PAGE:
Yei Theodora Ozaki - Japanese Fairy Tales (846.0 Kb)
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Fairy tale is an English language term for a type of short narrative corresponding to the French phrase conte de f'ee, the German term M"archen, the Italian fiaba, the Polish ba's'n or the Swedish saga. Only a small number of the stories thus designated explicitly refer to fairies. Nonetheless, the stories may be distinguished from other folk narratives such as legends and traditions (which generally involve belief in the veracity of the events described) and explicitly moral tales, including beast fables. Fairy tales typica... More >>>
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Fairy tale is an English language term for a type of short narrative corresponding to the French phrase conte de f'ee, the German term M"archen, the Italian fiaba, the Polish ba's'n or the Swedish saga. Only a small number of the stories thus designated explicitly refer to fairies. Nonetheless, the stories may be distinguished from other folk narratives such as legends and traditions (which generally involve belief in the veracity of the events described) and explicitly moral tales, including beast fables. Fairy tales typically feature such folkloric characters as fairies, goblins, elves, trolls, giants or gnomes, and usually magic or enchantments. Often the story will involve a far-fetched sequence of events. In less technical contexts, the term is also used to describe something blessed with unusual happiness, as in "fairy tale ending" or "fairy tale romance" (though not all fairy tales end happily). Colloquially, a "fairy tale" or "fairy story" can also mean any far-fetched story or tall tale. In cultures where demons and witches are perceived as real, fairy tales may merge into legends, where the narrative is perceived both by teller and hearers as being grounded in historical truth. However, unlike legends and epics, they usually do not contain more than superficial references to religion and actual places, people, and events they take place once upon a time rather than in actual times. Fairy tales are found in oral and in literary form. The history of the fairy tale is particularly difficult to trace, because only the literary forms can survive. Still, the evidence of literary works at least indicates that fairy tales have existed for thousands of years, although not perhaps recognized as a genre the name "fairy tale" was first ascribed to them by Madame d'Aulnoy. Many of today's fairy tales have evolved from centuries-old stories that have appeared, with variations, in multiple cultures around the world. Fairy tales, and works derived from fairy tales, are still written today. The older fairy tales were intended for an audience of adults as well as children, but they were associated with children as early as the writings of the pr'ecieuses the Brothers Grimm titled their collection Children's and Household Tales, and the link with children has only grown stronger with time. Folklorists have classified fairy tales in various ways. Among the most notable are the Aarne-Thompson classification system and the morphological analysis of Vladimir Propp. Other folklorists have interpreted the tales' significance, but no school has been definitively established for the meaning of the tales.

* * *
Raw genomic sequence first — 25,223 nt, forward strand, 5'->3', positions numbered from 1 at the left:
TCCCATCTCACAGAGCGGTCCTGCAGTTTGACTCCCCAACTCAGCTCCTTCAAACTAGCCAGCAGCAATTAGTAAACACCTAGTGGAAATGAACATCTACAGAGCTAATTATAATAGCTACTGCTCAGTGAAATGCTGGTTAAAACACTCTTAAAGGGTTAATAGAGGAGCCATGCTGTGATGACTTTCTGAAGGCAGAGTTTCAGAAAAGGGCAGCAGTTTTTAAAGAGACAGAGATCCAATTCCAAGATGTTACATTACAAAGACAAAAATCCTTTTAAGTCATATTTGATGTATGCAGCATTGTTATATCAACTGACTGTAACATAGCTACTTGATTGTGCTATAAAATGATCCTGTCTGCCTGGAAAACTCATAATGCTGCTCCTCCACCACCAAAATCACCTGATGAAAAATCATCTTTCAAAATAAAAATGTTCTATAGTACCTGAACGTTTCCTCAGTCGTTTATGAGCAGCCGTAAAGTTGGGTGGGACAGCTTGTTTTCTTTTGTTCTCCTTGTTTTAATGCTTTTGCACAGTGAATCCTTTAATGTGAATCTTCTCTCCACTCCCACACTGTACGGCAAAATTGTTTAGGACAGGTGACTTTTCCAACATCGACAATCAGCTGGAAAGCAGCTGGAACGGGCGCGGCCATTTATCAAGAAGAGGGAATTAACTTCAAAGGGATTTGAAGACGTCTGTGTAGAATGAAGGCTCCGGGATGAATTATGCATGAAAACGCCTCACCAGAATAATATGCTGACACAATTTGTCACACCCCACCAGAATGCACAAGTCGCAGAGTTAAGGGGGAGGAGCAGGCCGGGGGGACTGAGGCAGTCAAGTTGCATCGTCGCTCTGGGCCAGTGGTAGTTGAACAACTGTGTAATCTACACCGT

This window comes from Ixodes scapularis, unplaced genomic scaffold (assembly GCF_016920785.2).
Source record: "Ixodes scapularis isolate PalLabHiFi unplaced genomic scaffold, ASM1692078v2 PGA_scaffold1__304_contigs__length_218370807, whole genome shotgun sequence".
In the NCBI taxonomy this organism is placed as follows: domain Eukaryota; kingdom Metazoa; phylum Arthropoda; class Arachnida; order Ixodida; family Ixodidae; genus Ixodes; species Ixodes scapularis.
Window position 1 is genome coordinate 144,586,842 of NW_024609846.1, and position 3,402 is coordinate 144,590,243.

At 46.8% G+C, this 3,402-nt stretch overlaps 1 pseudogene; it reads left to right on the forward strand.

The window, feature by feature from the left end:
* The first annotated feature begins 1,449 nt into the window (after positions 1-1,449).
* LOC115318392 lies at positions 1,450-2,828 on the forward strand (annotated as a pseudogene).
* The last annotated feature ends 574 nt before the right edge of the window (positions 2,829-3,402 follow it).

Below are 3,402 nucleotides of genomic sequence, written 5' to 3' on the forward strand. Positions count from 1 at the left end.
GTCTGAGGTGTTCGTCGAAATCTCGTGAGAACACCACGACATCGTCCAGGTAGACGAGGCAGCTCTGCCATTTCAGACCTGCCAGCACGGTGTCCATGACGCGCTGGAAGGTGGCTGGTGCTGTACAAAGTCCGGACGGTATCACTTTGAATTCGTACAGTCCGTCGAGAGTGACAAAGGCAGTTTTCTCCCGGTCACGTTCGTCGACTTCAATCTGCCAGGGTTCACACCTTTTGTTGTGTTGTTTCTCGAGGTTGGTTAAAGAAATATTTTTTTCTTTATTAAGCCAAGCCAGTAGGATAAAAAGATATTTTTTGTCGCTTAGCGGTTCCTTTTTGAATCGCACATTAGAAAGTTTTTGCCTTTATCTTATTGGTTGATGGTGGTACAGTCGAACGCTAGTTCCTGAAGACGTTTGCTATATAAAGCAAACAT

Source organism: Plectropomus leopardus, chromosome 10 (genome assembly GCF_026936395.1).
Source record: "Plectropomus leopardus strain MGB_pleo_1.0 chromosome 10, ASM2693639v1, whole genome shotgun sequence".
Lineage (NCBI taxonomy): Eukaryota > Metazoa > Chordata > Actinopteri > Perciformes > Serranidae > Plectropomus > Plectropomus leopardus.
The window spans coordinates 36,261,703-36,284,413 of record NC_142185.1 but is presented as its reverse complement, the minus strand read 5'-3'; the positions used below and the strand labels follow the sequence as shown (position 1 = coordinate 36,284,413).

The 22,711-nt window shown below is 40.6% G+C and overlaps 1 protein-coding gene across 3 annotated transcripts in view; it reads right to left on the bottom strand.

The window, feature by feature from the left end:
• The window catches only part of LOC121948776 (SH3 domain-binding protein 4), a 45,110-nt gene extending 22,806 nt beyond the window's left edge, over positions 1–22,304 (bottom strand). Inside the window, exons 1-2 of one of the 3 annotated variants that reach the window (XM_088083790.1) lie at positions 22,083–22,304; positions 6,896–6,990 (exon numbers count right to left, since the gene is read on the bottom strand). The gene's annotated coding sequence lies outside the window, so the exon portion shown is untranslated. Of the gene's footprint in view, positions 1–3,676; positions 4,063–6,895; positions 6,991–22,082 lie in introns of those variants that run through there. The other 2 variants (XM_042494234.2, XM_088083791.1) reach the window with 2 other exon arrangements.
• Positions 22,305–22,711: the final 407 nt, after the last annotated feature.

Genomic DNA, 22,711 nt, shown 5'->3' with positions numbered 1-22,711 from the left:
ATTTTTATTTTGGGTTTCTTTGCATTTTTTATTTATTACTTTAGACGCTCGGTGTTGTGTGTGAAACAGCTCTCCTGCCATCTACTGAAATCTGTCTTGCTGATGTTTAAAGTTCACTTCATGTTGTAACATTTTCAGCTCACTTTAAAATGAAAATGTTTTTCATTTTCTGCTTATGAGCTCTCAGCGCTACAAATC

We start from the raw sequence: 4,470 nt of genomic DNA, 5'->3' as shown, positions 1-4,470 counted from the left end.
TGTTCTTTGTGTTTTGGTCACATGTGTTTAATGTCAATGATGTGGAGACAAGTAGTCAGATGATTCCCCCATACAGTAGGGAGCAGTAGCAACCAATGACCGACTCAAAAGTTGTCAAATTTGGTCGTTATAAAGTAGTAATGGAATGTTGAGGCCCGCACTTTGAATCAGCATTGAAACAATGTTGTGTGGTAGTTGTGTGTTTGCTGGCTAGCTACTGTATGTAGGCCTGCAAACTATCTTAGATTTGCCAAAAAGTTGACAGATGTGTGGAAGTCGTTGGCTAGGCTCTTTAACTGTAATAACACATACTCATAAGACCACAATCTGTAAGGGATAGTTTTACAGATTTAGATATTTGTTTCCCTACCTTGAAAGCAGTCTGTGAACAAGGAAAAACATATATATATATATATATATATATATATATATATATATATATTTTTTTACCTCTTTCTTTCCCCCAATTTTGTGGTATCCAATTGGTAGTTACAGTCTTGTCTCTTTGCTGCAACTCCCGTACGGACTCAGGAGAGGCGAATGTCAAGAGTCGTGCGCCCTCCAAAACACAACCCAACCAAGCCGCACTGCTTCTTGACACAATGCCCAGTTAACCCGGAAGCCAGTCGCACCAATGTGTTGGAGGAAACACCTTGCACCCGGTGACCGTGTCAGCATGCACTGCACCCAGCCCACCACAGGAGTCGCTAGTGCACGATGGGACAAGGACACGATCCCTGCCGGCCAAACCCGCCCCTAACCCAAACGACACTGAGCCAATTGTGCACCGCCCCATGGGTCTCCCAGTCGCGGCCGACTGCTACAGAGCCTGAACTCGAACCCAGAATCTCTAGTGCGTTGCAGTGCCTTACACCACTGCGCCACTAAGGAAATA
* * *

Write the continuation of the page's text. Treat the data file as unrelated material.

Yei Theodora Ozaki (Eiko Seodora Ozaki, 1871 - December 28, 1932) was an early 20th-century translator of Japanese short stories and fairy tales. Her translations were fairly liberal but have been popular, and were reprinted several times after her death.
According to "A Biographical Sketch" by Mrs. Hugh Fraser, included in the introductory material to Warriors of old Japan, and other stories, Ozaki came from an unusual background. She was the daughter of Baron Ozaki, one of the first Japanese men to study in the West, and Bathia Catherine Morrison, daughter of William Morrison, one of their teachers. Her parents separated after five years of marriage, and her mother retained custody of their three daughters until they became teenagers. At that time, Yei was sent to live in Japan with her father, which she enjoyed. Later she refused an arranged marriage, left her father's house, and became a teacher and secretary to earn money. Over the years, she traveled back and forth between Japan and Europe, as her employment and family duties took her, and lived in places as diverse as Italy and the drafty upper floor of a Buddhist temple.
All this time, her letters were frequently misdelivered to the unrelated Japanese politician Yukio Ozaki, and his to her. In 1904, they finally met, and soon married.